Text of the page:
That is taking security seriously
It is a hassle, to be sure, but it is secure and that's what security is about . being sure everything is OK.
But wow, almost 40K people impacted, the amount of gnashing of teeth must be impressive.
Tens of thousands of students and staff at a university in Germany had to queue up this week after a malware infection on its campus network forced the college to reset everyone's account passwords. The Justus Liebig University Gießen (JLU) says that a "suspected cyber attack" this month has caused it to shut down most of its …
I suspect the digging out all the obscure places where service accounts are used, to update their password might be actually harder than going through 40k identified humans.
There is always that one critical app that no one knows how it actually runs.
This post has been deleted by its author
I left network administration and operations business some time in the 90s and am definitely not up-to-date with that kind of stuff. But I'd be really surprised if nowadays there isn't a more efficient and effective way of cleaning PCs than running about with USB drives and sticking green stickers.
"..a more efficient and effective way of cleaning PCs than running about with USB drives and sticking green stickers."
There has to be, but some educational institutes don't have the tools or techs to use the tools. Back in the early 2000s we chased NIMDA and KLEEZ with the sneaker net attack. Even after disconnecting every computer from the network(phase 1) and running to each computer to stick in a floppy to remove both offenders (phase 2) it didn't work. WE still had to do it like 3 more times.
I would hope each staffer and student who had to run the clean on their computers would get a discount on tuition or staff could ask for overtime?
Tuition fees in Germany are already next-to-nothing - around 150€ - 250€ per semester.
As to a better way? Either going to each machine with a USB stick and cleaning or going to each machine and replacing the hard drive (more secure, but more expensive and time consuming).
As the malware spreads over the network, you have to disconnect the machine from the network, until it is clean, therefore any remote management tools are useless.
“ As the malware spreads over the network, you have to disconnect the machine from the network, until it is clean, therefore any remote management tools are useless.”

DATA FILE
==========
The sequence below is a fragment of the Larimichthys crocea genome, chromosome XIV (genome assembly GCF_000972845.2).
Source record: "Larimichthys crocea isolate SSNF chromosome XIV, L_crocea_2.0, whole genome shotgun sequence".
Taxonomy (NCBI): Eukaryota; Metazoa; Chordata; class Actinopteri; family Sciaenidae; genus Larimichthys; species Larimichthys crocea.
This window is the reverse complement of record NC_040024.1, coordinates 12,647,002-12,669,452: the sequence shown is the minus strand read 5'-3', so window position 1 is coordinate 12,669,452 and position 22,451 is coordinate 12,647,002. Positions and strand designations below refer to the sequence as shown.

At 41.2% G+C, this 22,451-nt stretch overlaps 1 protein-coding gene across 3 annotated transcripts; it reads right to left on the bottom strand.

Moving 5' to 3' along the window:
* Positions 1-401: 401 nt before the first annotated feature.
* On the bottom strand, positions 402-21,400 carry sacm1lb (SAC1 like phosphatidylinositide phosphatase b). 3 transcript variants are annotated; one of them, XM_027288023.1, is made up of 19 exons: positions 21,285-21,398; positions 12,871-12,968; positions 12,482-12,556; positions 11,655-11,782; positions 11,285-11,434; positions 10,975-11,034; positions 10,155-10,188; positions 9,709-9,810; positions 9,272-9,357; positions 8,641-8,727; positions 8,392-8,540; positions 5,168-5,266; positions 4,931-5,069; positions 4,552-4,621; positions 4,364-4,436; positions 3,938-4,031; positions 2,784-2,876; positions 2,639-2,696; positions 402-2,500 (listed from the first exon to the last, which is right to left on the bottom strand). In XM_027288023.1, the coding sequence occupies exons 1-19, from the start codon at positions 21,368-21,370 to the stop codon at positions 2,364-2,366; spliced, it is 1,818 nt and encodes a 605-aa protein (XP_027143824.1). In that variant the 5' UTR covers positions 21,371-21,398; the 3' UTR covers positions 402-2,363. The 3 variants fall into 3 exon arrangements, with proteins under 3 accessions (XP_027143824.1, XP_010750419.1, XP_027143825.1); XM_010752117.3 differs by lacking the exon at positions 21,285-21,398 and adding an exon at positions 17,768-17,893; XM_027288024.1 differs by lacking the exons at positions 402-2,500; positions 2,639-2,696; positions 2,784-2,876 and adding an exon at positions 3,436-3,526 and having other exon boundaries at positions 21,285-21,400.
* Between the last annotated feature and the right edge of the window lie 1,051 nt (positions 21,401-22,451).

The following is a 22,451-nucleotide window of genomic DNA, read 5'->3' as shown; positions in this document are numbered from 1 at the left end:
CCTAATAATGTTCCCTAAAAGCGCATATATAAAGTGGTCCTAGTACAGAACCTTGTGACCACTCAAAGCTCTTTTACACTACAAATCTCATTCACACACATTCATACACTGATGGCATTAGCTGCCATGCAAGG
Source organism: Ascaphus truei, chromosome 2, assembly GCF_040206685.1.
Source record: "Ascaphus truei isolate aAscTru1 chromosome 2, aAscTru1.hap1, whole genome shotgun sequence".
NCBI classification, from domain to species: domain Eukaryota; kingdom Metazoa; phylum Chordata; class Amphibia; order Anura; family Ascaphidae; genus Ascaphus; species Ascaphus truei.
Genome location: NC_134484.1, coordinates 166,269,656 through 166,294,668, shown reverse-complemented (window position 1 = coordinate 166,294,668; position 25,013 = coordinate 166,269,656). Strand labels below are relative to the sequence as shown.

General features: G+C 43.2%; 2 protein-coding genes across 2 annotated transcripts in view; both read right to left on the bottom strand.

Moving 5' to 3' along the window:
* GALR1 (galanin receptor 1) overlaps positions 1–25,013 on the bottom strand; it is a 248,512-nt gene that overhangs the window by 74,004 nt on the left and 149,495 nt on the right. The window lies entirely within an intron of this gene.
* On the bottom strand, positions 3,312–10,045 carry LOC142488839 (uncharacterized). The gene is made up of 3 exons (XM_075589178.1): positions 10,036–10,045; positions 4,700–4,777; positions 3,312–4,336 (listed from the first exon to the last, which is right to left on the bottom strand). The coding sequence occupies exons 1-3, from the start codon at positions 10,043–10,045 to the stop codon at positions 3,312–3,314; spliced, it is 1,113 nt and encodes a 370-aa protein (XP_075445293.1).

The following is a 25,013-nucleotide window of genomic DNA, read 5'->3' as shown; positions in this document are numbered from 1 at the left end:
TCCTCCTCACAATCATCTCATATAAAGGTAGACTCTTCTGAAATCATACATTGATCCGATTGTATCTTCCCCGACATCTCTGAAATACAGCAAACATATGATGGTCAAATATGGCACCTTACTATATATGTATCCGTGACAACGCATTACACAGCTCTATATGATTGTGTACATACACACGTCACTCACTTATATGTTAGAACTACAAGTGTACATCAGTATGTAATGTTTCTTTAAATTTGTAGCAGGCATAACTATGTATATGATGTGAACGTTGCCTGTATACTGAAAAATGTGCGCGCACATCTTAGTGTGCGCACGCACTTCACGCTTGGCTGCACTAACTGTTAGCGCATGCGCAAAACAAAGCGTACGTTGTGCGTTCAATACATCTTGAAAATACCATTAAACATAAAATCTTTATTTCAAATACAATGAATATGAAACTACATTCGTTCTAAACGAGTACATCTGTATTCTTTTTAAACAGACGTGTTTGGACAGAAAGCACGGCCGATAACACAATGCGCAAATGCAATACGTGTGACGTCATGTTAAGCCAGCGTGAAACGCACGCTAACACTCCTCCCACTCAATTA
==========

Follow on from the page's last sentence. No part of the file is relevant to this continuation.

Or you push all ports to a “dirty” vlan, isolated from the world - log in and clean, then move the port back... you are running managed switches aren’t you?
The number one problem with modern society is lack of penalties for bad behavior. Perhaps, and only perhaps, the idiots who ignore instructions about not opening attachments in emails will get a small part of the message as a result of the uni's approach.
It is either the USB sticks or you re-image each machine.
When we have had individual cases of malware, we just remove the old HDD/SSD and put in a newly imaged, clean SSD. As nobody is allowed to store data locally on the machine, that means that there are no problems with lost data.
But given the size of the faculty, it is probably easier and quicker to do it this way, if they can be 100% sure that the malware is removed... But I'd want to be damned sure. Personally, I'd take the new drive approach, but the cost might be prohibitive, especially for an education establishment.
Nice to see that faculty and students are on separate networks and that only the faculty network seems to have been affected.
True. When a customer got hit with crypto malware, we quarantined all the drives and put new drives in, in case the crypto was ever cracked... But that was only a small number of drives.
If you don't need to keep them around for forensic reasons or "just in case" the crypto is cracked, then you can re-use them.
<quote>If you don't need to keep them around for forensic reasons or "just in case" the crypto is cracked, then you can re-use them.</quote>
Just hope that the malware didn't infect, and alter the hard drives' firmware; otherwise you just might be royally fucked.
>I'd be really surprised if nowadays there isn't a more efficient and effective way of cleaning PCs than running about with USB drives and sticking green stickers.
Sure, there are better ways. How much of the IT budget was allocated toward security, including backups? If it is like most universities, it was probably only a pittance.
Besides, having a bunch of IT bods running around and looking busy will certainly create perceived value. Lowers the chance of getting caught in the next RIF if they are busy-bodies today.